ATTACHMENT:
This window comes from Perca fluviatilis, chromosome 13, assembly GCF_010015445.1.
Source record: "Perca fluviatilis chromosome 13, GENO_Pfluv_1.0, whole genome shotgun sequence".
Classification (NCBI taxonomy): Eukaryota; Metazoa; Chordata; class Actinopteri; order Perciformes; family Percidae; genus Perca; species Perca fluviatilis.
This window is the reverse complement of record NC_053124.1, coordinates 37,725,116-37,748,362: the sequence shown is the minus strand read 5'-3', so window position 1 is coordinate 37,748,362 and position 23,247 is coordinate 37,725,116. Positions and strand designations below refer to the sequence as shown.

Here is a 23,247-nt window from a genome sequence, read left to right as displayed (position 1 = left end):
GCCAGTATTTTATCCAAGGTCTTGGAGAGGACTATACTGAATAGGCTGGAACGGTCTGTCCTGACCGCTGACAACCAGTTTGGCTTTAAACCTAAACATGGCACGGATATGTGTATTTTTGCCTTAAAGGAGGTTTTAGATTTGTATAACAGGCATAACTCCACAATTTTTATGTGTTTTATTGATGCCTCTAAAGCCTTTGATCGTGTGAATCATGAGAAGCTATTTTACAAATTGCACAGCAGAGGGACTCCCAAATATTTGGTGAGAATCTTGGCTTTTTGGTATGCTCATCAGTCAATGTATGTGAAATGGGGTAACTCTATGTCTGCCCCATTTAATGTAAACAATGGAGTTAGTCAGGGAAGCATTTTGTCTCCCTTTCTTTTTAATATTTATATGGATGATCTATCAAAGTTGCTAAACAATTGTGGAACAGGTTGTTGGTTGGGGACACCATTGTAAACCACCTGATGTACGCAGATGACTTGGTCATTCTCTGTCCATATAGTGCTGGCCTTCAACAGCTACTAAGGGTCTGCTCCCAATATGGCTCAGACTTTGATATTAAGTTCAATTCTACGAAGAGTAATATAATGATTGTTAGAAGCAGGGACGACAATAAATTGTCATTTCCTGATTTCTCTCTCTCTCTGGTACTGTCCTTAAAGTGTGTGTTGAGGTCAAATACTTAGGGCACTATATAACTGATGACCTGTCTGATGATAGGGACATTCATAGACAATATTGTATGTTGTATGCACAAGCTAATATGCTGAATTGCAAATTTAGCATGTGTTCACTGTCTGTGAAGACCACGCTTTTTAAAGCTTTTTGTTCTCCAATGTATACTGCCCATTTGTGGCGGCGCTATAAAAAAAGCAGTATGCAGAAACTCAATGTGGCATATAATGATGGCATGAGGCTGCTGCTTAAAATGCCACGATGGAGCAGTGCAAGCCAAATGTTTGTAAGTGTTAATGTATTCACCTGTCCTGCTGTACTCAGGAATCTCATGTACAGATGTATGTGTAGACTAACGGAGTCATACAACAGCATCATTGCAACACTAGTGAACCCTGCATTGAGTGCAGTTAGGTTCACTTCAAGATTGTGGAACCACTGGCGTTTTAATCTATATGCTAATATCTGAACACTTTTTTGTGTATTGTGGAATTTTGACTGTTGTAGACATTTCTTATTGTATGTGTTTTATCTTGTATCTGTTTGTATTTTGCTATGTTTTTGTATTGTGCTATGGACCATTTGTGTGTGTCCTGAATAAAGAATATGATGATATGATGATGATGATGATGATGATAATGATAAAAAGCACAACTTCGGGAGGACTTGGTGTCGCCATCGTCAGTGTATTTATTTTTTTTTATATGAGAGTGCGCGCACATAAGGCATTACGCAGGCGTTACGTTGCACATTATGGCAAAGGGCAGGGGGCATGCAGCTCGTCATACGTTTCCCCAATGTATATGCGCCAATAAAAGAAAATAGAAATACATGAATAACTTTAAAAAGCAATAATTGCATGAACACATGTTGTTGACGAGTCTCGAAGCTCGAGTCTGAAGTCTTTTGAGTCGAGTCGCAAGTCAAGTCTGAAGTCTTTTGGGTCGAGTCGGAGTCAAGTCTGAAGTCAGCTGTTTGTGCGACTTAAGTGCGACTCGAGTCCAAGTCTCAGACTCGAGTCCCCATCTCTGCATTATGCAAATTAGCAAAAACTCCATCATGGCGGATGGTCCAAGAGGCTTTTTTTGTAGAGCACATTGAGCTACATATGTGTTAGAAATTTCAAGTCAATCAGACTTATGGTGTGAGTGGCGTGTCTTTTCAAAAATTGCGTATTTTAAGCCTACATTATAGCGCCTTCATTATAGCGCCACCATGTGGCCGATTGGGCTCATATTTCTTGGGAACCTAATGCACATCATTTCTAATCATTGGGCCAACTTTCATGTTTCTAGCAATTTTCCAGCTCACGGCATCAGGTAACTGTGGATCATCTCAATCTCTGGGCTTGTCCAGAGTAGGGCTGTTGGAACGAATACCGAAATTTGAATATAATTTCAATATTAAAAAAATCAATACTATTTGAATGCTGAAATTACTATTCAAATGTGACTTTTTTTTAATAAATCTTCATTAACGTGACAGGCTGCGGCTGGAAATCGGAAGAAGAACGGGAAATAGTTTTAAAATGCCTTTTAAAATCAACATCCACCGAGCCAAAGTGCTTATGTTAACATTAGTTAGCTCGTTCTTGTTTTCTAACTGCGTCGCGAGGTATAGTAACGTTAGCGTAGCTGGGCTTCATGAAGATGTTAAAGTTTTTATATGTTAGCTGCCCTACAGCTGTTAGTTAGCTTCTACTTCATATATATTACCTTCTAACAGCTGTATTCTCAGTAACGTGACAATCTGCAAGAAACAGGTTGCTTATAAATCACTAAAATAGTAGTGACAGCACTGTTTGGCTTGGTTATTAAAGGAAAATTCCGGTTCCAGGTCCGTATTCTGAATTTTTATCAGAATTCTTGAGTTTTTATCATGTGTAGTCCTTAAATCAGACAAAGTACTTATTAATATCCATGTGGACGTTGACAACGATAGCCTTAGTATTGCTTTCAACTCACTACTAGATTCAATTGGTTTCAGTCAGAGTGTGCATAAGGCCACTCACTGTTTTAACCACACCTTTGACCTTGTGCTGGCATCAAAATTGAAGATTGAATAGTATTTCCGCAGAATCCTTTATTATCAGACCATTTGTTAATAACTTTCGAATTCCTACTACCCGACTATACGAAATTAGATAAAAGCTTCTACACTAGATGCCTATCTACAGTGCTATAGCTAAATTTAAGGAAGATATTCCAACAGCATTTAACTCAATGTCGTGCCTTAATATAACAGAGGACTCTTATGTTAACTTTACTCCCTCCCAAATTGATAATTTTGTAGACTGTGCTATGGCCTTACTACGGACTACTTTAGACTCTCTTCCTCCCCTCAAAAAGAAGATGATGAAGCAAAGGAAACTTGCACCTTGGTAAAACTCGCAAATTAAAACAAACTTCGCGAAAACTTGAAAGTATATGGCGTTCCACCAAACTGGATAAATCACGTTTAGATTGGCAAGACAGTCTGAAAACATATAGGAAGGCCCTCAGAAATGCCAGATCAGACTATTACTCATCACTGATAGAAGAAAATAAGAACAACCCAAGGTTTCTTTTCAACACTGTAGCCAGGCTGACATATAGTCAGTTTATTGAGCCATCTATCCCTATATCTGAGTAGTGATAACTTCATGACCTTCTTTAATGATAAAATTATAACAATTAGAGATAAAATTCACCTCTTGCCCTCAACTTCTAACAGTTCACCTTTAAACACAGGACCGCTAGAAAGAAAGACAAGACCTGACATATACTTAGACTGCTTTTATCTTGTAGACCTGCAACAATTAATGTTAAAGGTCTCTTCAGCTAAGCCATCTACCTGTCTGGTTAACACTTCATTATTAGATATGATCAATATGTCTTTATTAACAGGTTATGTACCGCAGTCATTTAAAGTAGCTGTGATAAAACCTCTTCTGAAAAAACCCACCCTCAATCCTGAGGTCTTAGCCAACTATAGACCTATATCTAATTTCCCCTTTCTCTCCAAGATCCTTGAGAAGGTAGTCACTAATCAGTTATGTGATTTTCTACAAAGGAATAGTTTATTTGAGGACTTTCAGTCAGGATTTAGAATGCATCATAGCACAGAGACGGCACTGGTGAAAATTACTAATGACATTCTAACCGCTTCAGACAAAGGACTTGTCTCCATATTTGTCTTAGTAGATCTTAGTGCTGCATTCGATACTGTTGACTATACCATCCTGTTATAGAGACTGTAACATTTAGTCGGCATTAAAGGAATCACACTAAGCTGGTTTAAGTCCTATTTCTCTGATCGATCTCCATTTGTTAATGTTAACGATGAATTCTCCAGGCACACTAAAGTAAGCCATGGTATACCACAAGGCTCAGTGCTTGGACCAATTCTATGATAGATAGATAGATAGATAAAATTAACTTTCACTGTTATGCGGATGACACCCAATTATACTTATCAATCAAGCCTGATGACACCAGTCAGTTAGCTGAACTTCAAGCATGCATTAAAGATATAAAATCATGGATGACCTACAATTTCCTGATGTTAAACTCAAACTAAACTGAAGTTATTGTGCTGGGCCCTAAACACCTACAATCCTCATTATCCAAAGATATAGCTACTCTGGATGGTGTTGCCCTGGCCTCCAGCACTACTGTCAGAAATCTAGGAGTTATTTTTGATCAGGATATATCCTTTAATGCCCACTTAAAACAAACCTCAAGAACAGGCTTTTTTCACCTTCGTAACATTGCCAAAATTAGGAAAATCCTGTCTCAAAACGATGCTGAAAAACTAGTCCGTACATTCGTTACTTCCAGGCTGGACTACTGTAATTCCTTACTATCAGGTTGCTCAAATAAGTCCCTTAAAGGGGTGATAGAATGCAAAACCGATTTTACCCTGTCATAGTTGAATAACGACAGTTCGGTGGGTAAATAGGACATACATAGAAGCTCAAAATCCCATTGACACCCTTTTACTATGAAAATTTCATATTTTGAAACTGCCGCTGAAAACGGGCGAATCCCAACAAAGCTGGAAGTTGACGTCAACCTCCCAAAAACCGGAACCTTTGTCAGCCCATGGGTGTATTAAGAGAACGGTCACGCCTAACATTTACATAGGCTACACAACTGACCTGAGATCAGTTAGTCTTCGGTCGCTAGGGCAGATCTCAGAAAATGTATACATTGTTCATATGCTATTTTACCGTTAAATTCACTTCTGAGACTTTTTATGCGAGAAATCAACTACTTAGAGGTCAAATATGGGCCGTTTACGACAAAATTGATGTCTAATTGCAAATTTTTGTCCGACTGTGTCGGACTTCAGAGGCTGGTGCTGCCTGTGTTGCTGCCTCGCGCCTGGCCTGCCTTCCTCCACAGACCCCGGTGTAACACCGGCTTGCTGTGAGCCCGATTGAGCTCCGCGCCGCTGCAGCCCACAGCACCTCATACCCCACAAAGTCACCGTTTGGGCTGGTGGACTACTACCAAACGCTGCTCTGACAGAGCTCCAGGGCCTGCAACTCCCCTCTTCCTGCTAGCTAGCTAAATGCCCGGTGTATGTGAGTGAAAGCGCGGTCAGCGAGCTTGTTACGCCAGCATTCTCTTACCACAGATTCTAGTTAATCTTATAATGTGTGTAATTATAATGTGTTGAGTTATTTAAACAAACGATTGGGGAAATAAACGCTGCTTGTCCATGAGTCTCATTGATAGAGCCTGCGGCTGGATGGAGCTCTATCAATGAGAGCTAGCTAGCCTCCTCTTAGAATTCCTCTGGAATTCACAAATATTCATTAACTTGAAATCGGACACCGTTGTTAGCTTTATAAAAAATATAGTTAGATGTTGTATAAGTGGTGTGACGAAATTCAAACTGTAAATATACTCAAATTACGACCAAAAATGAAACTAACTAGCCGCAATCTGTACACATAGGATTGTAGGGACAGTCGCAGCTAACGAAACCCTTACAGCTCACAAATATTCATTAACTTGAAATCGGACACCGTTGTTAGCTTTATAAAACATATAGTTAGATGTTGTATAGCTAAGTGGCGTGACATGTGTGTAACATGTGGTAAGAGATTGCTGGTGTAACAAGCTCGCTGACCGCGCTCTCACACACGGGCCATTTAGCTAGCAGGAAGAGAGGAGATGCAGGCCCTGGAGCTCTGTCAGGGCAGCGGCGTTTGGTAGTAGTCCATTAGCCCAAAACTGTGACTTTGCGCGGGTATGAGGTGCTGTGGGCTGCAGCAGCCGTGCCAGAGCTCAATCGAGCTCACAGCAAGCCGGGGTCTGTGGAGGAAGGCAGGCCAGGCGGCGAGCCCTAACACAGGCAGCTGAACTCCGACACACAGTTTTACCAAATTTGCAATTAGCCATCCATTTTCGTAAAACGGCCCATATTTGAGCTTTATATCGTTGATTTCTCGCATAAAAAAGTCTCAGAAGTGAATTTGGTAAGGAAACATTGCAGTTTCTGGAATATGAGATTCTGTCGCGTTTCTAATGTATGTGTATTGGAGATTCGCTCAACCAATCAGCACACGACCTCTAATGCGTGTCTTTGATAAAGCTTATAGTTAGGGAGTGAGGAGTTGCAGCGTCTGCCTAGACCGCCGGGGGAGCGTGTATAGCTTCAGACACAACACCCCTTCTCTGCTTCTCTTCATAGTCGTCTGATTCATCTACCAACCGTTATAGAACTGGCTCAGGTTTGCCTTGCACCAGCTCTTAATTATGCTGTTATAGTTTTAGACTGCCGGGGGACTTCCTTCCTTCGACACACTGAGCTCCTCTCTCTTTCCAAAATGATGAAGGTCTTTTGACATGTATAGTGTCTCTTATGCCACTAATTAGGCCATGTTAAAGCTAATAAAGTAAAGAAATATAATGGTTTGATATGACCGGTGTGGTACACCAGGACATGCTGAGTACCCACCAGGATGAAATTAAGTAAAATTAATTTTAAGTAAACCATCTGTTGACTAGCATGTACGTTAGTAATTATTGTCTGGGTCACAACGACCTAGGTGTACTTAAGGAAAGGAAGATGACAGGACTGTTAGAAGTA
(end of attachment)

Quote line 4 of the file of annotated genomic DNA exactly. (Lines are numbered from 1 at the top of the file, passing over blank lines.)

This window is the reverse complement of record NC_053124.1, coordinates 37,725,116-37,748,362: the sequence shown is the minus strand read 5'-3', so window position 1 is coordinate 37,748,362 and position 23,247 is coordinate 37,725,116. Positions and strand designations below refer to the sequence as shown.